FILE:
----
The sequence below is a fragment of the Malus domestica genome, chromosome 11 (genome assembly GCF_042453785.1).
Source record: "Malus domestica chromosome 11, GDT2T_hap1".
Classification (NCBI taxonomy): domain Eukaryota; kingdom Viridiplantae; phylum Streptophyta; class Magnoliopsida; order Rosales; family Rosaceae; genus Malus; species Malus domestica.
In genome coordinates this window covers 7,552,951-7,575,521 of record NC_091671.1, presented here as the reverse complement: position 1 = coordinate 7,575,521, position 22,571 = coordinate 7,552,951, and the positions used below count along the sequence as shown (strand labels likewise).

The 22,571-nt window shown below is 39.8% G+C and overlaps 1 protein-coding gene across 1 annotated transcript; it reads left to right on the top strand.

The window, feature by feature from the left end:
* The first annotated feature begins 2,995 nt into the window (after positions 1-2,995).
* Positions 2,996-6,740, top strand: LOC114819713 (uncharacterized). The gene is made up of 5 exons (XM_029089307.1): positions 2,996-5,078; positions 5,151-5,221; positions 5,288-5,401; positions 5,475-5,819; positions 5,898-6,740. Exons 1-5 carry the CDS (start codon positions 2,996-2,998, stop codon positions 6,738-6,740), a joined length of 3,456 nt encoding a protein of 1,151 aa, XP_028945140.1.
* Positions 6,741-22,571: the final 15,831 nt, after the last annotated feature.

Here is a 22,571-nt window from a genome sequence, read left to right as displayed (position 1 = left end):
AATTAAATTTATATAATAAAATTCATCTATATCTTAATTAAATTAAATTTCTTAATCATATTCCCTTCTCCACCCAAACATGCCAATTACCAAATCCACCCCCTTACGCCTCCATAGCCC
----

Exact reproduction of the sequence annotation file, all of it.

The sequence below is a fragment of the Malus domestica genome, chromosome 11 (genome assembly GCF_042453785.1).
Source record: "Malus domestica chromosome 11, GDT2T_hap1".
Classification (NCBI taxonomy): domain Eukaryota; kingdom Viridiplantae; phylum Streptophyta; class Magnoliopsida; order Rosales; family Rosaceae; genus Malus; species Malus domestica.
In genome coordinates this window covers 7,552,951-7,575,521 of record NC_091671.1, presented here as the reverse complement: position 1 = coordinate 7,575,521, position 22,571 = coordinate 7,552,951, and the positions used below count along the sequence as shown (strand labels likewise).

The 22,571-nt window shown below is 39.8% G+C and overlaps 1 protein-coding gene across 1 annotated transcript; it reads left to right on the top strand.

The window, feature by feature from the left end:
* The first annotated feature begins 2,995 nt into the window (after positions 1-2,995).
* Positions 2,996-6,740, top strand: LOC114819713 (uncharacterized). The gene is made up of 5 exons (XM_029089307.1): positions 2,996-5,078; positions 5,151-5,221; positions 5,288-5,401; positions 5,475-5,819; positions 5,898-6,740. Exons 1-5 carry the CDS (start codon positions 2,996-2,998, stop codon positions 6,738-6,740), a joined length of 3,456 nt encoding a protein of 1,151 aa, XP_028945140.1.
* Positions 6,741-22,571: the final 15,831 nt, after the last annotated feature.

Here is a 22,571-nt window from a genome sequence, read left to right as displayed (position 1 = left end):
AATTAAATTTATATAATAAAATTCATCTATATCTTAATTAAATTAAATTTCTTAATCATATTCCCTTCTCCACCCAAACATGCCAATTACCAAATCCACCCCCTTACGCCTCCATAGCCC